Reading some older books

Well, I’ve decided to read some older books – following the same vein as Ben Franklin’s Autobiograph (1793) – and looked up some more of the “popular” books on This lead me to “How to Analyze People on Site – Through the Science of Human Analysis” (1921) and “The Gentleman’s Book of Etiquette and Manual of Politeness – A Complete Guide for a Gentleman’s Conduct in All his Relations Towards Society” (1860) both of which were not particularly good.

“How to Analyze People on Site” was a complete waste of time, as it’s entirely pseudo-science and makes comments about studies performed but no actual data or reliable information. I continued reading primarily because I don’t like leaving books unfinished and secondly because the style of writing and language used was enough to keep my interested. The whole book is based on the theory that people can be divided into 5 basic categories: alimentives (excessive people – fat people), thoracics (thrillers – people with high/large rib cages), muscular (workers – muscular people), osseus (stubborn people – very bony), and cerebrals (thinkers – disproportionately large heads). I’m simplifying the descriptions a bit. It then goes into various characteristics (both physical and mental) of each type and then suggests that these labels can then be used to judge how people will behave based on physical appearance alone. The authors make the concession that most people aren’t going to be purely one type (people are more complicated) but holds pretty strongly to its thesis that personalities and habits can be correlated directly with physical appearance. It also has advice considering the kind of social relationships, monetary success, etc. that will or won’t work out based on type – which was mildly entertaining. While I don’t recommend this book, as it doesn’t provide much in the way of useful information, it does provide a bunch of stereotypes for people which were a little fun to read due to their absurdity. I found it particularly entertaining that as I was reading the mental descriptions of each type I could relate to each one. It might be interesting to find somebody else who has read this book and inquire about which type they believe I should be classified as.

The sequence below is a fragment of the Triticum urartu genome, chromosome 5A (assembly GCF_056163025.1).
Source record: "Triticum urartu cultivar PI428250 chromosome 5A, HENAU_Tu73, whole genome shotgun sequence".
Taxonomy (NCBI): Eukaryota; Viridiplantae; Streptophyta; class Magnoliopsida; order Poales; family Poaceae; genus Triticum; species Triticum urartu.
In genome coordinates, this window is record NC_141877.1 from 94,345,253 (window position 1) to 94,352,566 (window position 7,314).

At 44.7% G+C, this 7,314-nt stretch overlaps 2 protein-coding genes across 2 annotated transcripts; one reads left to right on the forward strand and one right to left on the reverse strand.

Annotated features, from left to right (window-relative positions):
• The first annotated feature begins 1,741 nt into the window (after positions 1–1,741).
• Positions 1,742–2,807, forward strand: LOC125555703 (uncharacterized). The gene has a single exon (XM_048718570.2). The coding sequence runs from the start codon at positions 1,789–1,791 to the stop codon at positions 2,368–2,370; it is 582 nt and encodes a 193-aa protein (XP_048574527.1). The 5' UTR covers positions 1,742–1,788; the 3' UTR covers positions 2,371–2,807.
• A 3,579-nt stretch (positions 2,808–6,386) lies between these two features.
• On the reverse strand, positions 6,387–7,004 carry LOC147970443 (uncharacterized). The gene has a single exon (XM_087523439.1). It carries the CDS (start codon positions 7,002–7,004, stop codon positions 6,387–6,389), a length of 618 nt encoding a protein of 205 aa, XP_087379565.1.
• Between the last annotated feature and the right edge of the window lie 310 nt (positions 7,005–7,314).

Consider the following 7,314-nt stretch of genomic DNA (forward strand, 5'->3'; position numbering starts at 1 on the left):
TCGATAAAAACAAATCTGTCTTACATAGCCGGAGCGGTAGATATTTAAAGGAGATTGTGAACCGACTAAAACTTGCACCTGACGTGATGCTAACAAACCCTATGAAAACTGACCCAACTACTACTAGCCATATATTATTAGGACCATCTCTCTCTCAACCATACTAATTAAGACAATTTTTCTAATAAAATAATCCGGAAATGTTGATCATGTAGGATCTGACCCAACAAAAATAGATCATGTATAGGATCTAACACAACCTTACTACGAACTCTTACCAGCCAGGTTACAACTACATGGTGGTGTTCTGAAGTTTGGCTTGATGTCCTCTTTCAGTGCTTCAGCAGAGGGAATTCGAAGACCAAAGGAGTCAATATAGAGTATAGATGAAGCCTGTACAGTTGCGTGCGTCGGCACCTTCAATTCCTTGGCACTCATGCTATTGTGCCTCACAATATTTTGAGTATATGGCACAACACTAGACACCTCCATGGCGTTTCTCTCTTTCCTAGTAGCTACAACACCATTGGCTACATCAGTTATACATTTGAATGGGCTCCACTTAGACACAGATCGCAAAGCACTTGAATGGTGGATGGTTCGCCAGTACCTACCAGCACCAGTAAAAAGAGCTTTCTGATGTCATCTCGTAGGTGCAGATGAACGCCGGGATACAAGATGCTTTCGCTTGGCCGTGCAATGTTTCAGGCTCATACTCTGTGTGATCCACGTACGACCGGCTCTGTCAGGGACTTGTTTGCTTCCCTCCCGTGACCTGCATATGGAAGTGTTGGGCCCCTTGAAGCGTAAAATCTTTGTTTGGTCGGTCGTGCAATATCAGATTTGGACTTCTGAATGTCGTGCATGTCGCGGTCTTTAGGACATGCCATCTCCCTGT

The Gentleman’s Book of Etiquette was interesting at first. Mainly because of the novelty of reading a book about etiquette and some customs that have long run their course. However, there were large sections that were needlessly repetitive which detracted heavily from the overall reading experience. In addition, the author was overly fond of quoting long passages from Lord Chesterfields works on etiquette which makes me question why I should read this man’s work as opposed to Chesterfield’s. I definitely don’t recommend this book to anyone unless they’re interested in reading a bit about how different social interactions were in the mid to upper classes of society in the mid 1800s.

Autobiography of Ben Franklin

Biographies in general are a departure from my normal reading genre, almost exclusively fantasy. I came to find this book while aimlessly wandering around the internet. I found a few motivational tips that I thought were particularly interesting (mainly life hacks to form habits, be more productive, etc.) and found that Ben Franklin was cited as the source.